Now driving in Thailand always gets slated, and I guess rightly so, but I found myself defending it the other day – I ‘ll explain why in a moment – but it startled me, had I become more Thai, or to coin a phrase ‘when in Rome, do as the Romans do?’

Why I defended it to a colleague was, for me, is all about knowing the rules of the land. In the UK we flash our headlights to give way, in Thailand it is done to let you know they are not giving you right of way. So, who is right here? I actually now think the Thais are.

It doesn’t stop there. When a car is pulling out onto the main road, we know in Thailand that nine times out of ten they will pull out regardless of if a car is coming. Again, rightly or wrongly, it’s just the unwritten rules and I play by it and no longer get angry. My Russian wife, on the other hand, cannot help herself, she curses every time a car pulls out on her.  Mai bpen rai (‘never mind’) I think to myself, it is also not worth getting angry about… and there you go again, I am thinking like a Thai and taking on Buddhist values!

As Westerners, we can often fall victims of delusions of grandeur and think our ways are best. It’s a little foolish, I mean how can we learn if we are so switched off to other ways and approaches?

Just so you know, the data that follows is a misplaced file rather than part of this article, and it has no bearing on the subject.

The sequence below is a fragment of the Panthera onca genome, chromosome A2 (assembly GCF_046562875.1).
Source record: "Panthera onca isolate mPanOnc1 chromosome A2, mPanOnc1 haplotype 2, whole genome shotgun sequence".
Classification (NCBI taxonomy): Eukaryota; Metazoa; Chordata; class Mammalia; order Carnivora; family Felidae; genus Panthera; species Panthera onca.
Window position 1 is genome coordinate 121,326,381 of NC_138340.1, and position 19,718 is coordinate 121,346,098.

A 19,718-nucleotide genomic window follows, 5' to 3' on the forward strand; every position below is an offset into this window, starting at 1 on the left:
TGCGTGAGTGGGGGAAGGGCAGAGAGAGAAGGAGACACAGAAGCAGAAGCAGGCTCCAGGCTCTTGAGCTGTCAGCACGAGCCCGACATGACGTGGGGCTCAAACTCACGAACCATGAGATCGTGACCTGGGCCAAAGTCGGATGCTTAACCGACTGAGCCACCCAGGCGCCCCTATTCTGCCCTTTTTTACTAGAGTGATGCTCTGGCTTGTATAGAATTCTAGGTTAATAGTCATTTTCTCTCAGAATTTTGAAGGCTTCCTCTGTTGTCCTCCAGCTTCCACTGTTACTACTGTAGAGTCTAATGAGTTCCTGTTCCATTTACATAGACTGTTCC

The more I thought about things the more I realised how Thai I had now become.

I can eat a spicy Thai dish for breakfast and no longer think breakfast should be a bowl of cereal or English fried breakfast.

I get less stressed over other peoples actions, such as being late to work.

If someone offered me a beer before midday, then I could drink it no problem.

I have to use water – for me a ‘bum gun’ – when I use the toilet. So much so that I consider the Western way of just toilet paper to be dirty and unclean.

Sometimes I crave Thai food if I go a few days without it, the spicier the better. Somtam (not with crab) is one of my favourite dishes ever.

I even allow myself to wear tailored shorts to work when I have no customer meetings. Life is far more relaxed.

When on the beach I seek shade rather than a suntan, I even wear a special shirt with sunblock built into it. 

In general, I think having a fusion of Western and Thai behaviour and beliefs has made me a better person, certainly less selfish.  If we can all be open to how other cultures approach life there just has to be a benefit in that, to assume we always get it right ourselves shows huge naivety.


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